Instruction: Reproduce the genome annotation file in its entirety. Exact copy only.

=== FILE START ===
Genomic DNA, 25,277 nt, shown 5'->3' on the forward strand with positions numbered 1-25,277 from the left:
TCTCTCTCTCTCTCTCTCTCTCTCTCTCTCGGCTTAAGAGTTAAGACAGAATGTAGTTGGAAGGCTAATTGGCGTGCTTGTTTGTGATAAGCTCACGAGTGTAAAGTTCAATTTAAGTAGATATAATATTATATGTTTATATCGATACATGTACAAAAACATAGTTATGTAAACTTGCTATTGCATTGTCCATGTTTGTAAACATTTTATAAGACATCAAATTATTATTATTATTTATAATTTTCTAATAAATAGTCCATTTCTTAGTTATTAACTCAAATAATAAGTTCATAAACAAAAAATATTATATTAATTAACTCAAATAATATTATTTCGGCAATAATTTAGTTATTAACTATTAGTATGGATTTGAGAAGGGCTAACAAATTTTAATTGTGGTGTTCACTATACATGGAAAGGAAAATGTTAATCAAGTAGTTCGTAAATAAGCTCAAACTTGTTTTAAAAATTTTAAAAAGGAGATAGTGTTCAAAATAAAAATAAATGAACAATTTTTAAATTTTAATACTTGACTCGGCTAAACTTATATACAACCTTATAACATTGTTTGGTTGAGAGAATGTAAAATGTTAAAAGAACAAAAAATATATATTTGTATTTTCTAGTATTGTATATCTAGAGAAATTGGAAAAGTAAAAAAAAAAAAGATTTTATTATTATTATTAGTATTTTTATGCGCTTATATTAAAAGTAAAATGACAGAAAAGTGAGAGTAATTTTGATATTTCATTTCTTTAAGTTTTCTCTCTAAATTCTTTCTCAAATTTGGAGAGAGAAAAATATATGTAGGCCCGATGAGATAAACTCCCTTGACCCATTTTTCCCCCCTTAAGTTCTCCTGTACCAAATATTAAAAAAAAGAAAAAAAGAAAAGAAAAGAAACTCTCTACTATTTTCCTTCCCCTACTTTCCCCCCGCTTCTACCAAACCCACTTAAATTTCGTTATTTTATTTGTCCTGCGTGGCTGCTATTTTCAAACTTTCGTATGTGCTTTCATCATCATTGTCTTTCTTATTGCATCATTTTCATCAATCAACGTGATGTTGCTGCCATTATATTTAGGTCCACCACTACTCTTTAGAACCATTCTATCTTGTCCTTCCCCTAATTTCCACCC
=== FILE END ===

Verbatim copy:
Genomic DNA, 25,277 nt, shown 5'->3' on the forward strand with positions numbered 1-25,277 from the left:
TCTCTCTCTCTCTCTCTCTCTCTCTCTCTCGGCTTAAGAGTTAAGACAGAATGTAGTTGGAAGGCTAATTGGCGTGCTTGTTTGTGATAAGCTCACGAGTGTAAAGTTCAATTTAAGTAGATATAATATTATATGTTTATATCGATACATGTACAAAAACATAGTTATGTAAACTTGCTATTGCATTGTCCATGTTTGTAAACATTTTATAAGACATCAAATTATTATTATTATTTATAATTTTCTAATAAATAGTCCATTTCTTAGTTATTAACTCAAATAATAAGTTCATAAACAAAAAATATTATATTAATTAACTCAAATAATATTATTTCGGCAATAATTTAGTTATTAACTATTAGTATGGATTTGAGAAGGGCTAACAAATTTTAATTGTGGTGTTCACTATACATGGAAAGGAAAATGTTAATCAAGTAGTTCGTAAATAAGCTCAAACTTGTTTTAAAAATTTTAAAAAGGAGATAGTGTTCAAAATAAAAATAAATGAACAATTTTTAAATTTTAATACTTGACTCGGCTAAACTTATATACAACCTTATAACATTGTTTGGTTGAGAGAATGTAAAATGTTAAAAGAACAAAAAATATATATTTGTATTTTCTAGTATTGTATATCTAGAGAAATTGGAAAAGTAAAAAAAAAAAAGATTTTATTATTATTATTAGTATTTTTATGCGCTTATATTAAAAGTAAAATGACAGAAAAGTGAGAGTAATTTTGATATTTCATTTCTTTAAGTTTTCTCTCTAAATTCTTTCTCAAATTTGGAGAGAGAAAAATATATGTAGGCCCGATGAGATAAACTCCCTTGACCCATTTTTCCCCCCTTAAGTTCTCCTGTACCAAATATTAAAAAAAAGAAAAAAAGAAAAGAAAAGAAACTCTCTACTATTTTCCTTCCCCTACTTTCCCCCCGCTTCTACCAAACCCACTTAAATTTCGTTATTTTATTTGTCCTGCGTGGCTGCTATTTTCAAACTTTCGTATGTGCTTTCATCATCATTGTCTTTCTTATTGCATCATTTTCATCAATCAACGTGATGTTGCTGCCATTATATTTAGGTCCACCACTACTCTTTAGAACCATTCTATCTTGTCCTTCCCCTAATTTCCACCC